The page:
ALREADY IN 1963 when I explored the Rupal Flank, which is with a height of 4500 m the highest steep wall on earth, with Toni Kinshofer for the first time, I was able to determine that the wall had throughout some 'weak spots'. We examined the wall from three different positions: from the south, east and west and came to the conclusion that there exists still another possible way than the ascent over the southwest ridge (Kinshofer Route). I was fascinated by the idea of a direct ascent from the plateau top across the southeast pillar, and as an especially difficult route seemed to me the east pillar, its foot and beginning at 3800 m is at the upper Bazhin glacier. On the Kinshofer Route succeeded for the first time in 1976 the Austrian expedition led by Hannes Schell1—the southeast pillar was conquered on the 27 and 28 June 1970, during my eighth Nanga Parbat expedition, by the Messner brothers, Felix Kuen and Peter Scholz.2
There were different reasons that induced me to lead another expedition in 1982 to the east pillar of Nanga Parbat. On 8 July we arrived at the base camp underneath the left moraine of the Bazhin glacier. I was physician, cameraman and leader of the expedition. The members of the expedition who came from Germany were: Schorsch Ritter, the only member who had already stood on an eight-thousander before (during expeditions to Everest 1978 and to Kangchen junga main summit 1980); Valentin Demmel, who was at Nanga Parbat for the second time; Hartmut Munchenbach; Doris Kustermann (base camp administrator); Dr Joachim Zeitz, Furthermore, the expedition was joined by the Poles Andrzej Napoleon Bielun and Tadeusz Piotrowski, called 'Teddy', as well as by the Swiss Ueli Buhler and the Pakistani Captain Nadir from Gilgit.
We chose the route for the ascent over the right side of the pillar, that is the side which faces the Bazhin gorge. Already in 1975 we had explored the left side up to a height of 5800 m, but had considered it as highly exposed to avalanches and therefore had abandoned the idea. The Frenchman Seigneur, who was just before us at the pillar, had chosen a route that led up in the middle of the east pillar. He had reached a height of almost 7000 m.
The east pillar begins at the Bazhin glacier and leads from there in an audacious line over a rocky ice-slope up to the south summit and is the shortest ascent route to the Nanga Parbat main summit. From the foot of the pillar at a height of 3800 m on the upper Bazhin glacier
35. General view of west side of Falchan Kangri. Photo: Ardita Desio Article 18
36. Rhododendron dalhousiae var
rhabdotum. Creamish flowers with purple stripes. A plant beautiful and rare. Altitude 2500 m. Photo: K. C. Sahni Article 20
37. Palm fibre rain cover. Rain drops trickle down quickly from the leaves with pointed ends called 'dip trips'. Photo: K. C. Sahni Article 20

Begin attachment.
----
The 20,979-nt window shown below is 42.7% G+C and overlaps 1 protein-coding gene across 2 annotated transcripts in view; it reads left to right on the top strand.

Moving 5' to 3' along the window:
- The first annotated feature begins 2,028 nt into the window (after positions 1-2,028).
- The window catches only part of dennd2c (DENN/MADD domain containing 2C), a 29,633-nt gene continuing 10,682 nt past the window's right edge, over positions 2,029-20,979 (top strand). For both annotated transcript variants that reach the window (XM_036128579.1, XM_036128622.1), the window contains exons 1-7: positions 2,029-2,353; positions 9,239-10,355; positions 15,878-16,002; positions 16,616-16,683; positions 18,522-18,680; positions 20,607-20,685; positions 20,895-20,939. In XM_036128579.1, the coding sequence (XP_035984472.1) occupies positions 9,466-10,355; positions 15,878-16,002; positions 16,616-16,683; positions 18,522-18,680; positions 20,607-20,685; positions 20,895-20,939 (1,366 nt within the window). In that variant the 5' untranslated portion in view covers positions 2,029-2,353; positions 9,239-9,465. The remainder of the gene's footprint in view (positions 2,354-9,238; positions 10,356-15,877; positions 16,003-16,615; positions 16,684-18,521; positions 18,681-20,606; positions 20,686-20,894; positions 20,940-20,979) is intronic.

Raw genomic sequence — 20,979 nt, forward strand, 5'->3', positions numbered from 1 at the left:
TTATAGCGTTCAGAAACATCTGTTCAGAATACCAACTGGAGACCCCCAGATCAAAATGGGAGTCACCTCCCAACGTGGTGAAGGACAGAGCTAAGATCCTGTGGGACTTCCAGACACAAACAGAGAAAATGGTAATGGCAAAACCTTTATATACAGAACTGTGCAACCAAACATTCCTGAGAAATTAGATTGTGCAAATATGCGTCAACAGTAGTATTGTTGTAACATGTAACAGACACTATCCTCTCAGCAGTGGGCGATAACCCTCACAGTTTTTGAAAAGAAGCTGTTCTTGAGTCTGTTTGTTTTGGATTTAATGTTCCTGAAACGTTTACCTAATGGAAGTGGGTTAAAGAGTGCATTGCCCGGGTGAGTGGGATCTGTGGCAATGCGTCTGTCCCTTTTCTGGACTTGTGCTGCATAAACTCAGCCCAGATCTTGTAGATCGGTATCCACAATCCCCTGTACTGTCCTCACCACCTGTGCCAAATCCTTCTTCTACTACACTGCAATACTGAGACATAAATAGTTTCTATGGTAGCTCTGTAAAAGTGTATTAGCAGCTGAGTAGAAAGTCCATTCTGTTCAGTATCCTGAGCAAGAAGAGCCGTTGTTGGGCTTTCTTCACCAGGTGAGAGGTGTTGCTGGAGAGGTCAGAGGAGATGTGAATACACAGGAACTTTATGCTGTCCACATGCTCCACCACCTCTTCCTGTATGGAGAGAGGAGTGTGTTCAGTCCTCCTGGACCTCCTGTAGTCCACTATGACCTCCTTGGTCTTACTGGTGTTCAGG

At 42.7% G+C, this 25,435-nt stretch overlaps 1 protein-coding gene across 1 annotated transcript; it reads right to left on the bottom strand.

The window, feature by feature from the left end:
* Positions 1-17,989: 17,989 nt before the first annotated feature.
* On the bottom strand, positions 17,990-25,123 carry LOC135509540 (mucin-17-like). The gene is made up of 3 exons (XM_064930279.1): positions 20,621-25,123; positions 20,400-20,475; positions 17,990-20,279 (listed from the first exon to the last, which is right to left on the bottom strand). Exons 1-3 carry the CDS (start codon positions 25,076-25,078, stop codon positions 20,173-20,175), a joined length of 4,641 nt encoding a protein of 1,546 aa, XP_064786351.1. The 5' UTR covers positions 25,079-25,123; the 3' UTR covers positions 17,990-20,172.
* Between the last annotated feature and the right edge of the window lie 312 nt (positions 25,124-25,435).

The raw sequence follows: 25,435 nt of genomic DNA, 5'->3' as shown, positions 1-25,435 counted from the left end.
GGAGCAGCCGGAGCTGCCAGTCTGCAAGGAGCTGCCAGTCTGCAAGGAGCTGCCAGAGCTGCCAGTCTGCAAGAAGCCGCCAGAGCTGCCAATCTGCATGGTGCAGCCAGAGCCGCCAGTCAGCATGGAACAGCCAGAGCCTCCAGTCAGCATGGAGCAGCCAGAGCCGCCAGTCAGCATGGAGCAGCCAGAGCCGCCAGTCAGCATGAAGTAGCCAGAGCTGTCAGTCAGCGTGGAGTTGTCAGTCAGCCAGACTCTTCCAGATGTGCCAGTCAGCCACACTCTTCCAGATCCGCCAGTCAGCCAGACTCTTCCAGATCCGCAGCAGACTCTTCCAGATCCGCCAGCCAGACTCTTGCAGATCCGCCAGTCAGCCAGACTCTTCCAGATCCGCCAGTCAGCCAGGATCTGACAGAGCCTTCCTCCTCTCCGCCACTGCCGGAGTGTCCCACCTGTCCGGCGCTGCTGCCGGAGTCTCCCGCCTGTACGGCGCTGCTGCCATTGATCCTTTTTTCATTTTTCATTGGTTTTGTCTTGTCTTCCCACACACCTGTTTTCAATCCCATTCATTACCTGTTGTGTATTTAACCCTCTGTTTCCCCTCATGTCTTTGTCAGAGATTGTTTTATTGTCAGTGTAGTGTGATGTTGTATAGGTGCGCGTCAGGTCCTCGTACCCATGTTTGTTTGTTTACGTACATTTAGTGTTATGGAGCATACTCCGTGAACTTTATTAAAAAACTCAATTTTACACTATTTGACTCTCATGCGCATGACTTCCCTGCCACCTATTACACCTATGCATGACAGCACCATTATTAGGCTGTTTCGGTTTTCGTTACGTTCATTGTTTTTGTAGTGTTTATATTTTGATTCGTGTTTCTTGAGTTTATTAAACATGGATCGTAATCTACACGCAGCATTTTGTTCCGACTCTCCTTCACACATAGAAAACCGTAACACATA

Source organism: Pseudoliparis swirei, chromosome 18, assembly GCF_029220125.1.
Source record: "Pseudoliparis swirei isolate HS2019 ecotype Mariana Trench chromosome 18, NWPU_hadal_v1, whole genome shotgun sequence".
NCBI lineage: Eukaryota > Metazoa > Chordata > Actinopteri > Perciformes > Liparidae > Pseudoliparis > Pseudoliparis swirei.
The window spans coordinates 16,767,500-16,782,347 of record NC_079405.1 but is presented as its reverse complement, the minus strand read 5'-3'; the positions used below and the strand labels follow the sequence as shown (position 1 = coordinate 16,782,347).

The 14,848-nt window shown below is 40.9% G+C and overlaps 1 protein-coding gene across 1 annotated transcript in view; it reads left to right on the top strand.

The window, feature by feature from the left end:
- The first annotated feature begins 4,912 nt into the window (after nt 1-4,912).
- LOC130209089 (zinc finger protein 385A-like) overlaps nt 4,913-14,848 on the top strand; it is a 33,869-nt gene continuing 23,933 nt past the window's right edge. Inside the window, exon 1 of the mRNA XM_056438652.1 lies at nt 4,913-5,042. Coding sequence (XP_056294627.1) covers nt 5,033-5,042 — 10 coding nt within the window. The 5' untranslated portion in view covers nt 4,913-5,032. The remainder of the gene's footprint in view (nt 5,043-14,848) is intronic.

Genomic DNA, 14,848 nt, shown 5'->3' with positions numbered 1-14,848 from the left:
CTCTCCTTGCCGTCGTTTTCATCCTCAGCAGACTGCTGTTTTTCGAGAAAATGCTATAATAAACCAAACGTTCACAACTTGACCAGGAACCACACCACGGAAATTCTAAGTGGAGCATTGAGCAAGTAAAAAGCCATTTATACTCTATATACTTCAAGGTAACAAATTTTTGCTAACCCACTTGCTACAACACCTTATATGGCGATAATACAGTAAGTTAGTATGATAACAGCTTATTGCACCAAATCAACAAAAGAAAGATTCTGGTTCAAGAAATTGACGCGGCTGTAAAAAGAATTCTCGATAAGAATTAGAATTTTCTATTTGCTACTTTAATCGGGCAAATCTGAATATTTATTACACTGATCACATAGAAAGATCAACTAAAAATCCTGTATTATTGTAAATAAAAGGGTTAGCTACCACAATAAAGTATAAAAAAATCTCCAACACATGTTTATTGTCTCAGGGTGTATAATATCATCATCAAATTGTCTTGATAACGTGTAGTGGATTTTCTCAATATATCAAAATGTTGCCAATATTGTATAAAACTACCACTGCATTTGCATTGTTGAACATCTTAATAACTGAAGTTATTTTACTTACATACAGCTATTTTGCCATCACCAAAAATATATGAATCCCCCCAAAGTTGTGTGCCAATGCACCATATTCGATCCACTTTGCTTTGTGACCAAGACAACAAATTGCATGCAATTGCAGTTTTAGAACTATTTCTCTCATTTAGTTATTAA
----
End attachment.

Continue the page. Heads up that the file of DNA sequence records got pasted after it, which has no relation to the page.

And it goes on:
first a - rock - head with different degrees of difficulty (IX-IV) had to be climbed., "this rock head, which we have called the 'dragon' because of the shape- of its snow hoods protected our ascent to Camp X against the violent avalanches which plunged down in rather periodical intervals from the northeast wall of the Bazhin gorge. The tents of Camp 1 were first established on snow but later on rocks in the lower open part of the 2000 m long ice-groove, the 'Great Couloir5.
We climbed the left side of the Couloir to the upper end. Half way up, at a height of 5100 m, we erected the two tents of Camp 2 on a dry.'socket which was constructed by Ueli Buhler with the help' of S'chorsch- Bitter and Hartmut Munchenbach. Camp'2 was, of course, located too 'deep—but we had no other choice in the: 'Great Couloir' and - the possibility to set the tents up at a higher level was even worse —therefore we left Camp 2 on the left rock plateau at the end of a small zigzag-shaped lateral snowfield. Leaving Camp 2 we came to an almost vertical exit that led to the icefield in the middle of the pillar. This, icefield could be called the 'Central Icefield'. The 70 degree steep exit of the Couloir was very exposed to falling stones and much too dangerous for our Hunza altitude porters so that they were only able to make the ascent once with loads to Camp 3.
On the central icefield we crossed the route of Seigneur; there the Frenchman- had established his Camp 2 on an ice-hump which now, two months later, turned out to be a dangerous dilapidated serac, During our expedition piece for piece of this ice-balcony fell down on-to the Bazhin glacier and with it remains of the French camp such as- helmets, tents and other equipment.